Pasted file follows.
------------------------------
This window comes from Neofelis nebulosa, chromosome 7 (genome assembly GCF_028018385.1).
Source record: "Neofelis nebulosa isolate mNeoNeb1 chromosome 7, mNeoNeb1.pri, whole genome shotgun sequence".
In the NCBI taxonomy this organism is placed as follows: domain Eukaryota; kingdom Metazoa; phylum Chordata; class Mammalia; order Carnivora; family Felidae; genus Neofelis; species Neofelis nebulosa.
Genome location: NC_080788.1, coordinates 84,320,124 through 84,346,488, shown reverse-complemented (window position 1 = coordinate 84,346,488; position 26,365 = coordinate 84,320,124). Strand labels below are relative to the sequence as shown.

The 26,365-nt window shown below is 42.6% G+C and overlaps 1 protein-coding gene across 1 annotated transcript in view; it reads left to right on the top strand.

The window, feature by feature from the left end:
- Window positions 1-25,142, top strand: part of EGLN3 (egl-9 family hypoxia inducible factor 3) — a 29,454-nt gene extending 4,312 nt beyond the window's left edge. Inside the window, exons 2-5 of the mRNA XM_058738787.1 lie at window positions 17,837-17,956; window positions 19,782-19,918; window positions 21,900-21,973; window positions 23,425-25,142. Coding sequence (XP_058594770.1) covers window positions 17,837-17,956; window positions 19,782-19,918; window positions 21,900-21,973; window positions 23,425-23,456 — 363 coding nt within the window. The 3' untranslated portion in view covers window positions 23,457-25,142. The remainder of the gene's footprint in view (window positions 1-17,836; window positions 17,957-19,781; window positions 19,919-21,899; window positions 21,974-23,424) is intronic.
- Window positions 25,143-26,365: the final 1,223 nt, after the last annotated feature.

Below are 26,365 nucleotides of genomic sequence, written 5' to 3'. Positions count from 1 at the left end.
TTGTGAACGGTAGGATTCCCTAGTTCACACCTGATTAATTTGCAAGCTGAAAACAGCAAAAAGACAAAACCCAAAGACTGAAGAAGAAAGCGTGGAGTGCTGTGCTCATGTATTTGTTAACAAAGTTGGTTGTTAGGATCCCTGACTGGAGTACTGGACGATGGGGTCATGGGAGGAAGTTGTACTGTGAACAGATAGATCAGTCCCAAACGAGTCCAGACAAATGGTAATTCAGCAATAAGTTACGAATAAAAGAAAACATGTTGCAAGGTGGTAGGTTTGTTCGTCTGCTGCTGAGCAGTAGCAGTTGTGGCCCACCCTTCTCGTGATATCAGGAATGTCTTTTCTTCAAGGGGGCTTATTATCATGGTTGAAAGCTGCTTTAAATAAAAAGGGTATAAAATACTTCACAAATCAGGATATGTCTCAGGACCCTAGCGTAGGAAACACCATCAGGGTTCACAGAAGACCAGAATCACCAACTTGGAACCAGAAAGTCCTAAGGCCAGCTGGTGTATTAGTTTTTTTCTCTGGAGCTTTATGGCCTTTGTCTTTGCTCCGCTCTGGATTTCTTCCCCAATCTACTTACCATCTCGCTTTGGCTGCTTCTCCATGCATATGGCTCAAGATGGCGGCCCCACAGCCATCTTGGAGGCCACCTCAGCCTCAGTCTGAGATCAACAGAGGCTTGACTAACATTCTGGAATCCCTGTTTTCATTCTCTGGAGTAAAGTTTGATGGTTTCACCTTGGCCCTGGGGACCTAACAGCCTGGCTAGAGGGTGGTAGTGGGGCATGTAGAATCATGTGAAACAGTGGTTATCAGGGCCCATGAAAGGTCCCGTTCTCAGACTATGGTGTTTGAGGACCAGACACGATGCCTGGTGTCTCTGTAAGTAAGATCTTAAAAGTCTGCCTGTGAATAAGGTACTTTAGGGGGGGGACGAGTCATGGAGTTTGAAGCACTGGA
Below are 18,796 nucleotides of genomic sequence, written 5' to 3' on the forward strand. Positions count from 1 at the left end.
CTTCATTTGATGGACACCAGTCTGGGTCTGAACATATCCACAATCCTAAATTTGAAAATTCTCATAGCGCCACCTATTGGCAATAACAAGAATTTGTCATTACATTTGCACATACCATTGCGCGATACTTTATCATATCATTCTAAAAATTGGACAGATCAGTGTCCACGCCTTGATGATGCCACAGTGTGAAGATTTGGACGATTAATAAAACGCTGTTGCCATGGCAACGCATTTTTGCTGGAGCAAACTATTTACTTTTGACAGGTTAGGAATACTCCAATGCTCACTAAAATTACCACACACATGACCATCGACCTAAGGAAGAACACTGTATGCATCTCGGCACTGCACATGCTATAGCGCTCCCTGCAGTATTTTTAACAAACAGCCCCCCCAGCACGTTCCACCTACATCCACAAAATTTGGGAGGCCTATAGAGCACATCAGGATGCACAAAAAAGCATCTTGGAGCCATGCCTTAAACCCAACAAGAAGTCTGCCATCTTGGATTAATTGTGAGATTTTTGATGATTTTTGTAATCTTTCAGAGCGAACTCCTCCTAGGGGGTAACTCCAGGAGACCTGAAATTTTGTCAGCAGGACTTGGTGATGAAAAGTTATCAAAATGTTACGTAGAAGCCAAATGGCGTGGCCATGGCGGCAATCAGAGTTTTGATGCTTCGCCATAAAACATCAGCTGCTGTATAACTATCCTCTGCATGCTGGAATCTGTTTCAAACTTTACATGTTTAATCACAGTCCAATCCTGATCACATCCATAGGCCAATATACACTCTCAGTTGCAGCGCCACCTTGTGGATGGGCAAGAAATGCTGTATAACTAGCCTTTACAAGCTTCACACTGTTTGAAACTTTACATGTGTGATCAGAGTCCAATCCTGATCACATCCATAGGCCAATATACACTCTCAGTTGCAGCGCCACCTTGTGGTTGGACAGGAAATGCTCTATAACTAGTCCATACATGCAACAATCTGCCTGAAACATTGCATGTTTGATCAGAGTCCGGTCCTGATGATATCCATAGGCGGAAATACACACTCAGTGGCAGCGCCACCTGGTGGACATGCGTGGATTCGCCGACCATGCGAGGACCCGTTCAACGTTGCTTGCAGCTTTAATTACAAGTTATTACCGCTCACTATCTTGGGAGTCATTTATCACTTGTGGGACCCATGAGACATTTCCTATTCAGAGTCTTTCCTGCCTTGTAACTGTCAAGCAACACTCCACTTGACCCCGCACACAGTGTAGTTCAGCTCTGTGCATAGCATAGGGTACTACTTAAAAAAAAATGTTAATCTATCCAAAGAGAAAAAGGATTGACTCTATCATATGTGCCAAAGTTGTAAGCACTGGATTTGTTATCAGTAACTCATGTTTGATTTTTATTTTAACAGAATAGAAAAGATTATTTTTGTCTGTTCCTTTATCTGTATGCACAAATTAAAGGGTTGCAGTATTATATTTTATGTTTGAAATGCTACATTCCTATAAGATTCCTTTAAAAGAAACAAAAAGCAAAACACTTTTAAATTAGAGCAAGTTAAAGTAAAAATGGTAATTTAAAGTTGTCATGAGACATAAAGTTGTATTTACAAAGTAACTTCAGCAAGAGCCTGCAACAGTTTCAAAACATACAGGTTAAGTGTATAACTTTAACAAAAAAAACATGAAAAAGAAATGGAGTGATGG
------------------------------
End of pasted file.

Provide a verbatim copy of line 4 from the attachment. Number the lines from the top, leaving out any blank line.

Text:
Genome location: NC_080788.1, coordinates 84,320,124 through 84,346,488, shown reverse-complemented (window position 1 = coordinate 84,346,488; position 26,365 = coordinate 84,320,124). Strand labels below are relative to the sequence as shown.